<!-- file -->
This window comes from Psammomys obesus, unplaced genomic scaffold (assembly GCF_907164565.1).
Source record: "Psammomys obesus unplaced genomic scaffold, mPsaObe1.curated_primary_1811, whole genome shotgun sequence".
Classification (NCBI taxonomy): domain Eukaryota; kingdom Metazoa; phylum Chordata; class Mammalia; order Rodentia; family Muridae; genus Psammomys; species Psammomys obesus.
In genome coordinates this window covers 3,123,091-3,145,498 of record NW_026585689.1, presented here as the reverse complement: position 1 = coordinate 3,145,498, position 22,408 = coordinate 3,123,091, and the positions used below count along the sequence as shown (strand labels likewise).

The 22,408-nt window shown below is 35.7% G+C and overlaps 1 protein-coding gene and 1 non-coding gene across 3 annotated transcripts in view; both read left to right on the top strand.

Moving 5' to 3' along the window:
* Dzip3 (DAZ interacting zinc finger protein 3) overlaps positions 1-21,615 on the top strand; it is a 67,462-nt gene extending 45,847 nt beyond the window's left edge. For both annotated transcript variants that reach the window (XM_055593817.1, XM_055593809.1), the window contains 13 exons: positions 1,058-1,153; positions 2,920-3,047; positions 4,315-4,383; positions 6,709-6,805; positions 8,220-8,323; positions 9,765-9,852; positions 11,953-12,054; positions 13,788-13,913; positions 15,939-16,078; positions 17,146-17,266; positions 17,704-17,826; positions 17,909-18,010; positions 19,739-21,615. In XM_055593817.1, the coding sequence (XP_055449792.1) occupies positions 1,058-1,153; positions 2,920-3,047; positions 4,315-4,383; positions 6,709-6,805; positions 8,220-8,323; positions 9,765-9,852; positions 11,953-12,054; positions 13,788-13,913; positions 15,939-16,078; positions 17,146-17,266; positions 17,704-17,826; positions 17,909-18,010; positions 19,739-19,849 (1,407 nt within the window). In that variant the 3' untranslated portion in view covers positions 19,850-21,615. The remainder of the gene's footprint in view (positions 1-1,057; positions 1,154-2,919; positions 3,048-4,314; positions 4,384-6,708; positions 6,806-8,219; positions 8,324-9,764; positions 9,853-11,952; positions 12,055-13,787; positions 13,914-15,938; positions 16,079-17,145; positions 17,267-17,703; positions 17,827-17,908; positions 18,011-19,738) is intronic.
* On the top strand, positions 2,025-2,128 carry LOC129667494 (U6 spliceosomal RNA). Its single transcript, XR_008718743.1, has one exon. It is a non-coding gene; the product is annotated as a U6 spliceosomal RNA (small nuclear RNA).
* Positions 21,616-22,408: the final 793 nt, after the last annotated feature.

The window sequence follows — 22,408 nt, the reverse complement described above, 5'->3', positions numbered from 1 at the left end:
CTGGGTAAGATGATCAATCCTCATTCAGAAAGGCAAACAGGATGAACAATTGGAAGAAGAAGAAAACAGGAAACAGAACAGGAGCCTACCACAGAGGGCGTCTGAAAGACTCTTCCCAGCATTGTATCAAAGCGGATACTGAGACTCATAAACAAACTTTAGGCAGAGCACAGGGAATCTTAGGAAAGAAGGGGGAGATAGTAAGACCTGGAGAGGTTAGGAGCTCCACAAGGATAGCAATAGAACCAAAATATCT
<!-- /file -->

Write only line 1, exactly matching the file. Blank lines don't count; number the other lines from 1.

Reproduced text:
This window comes from Psammomys obesus, unplaced genomic scaffold (assembly GCF_907164565.1).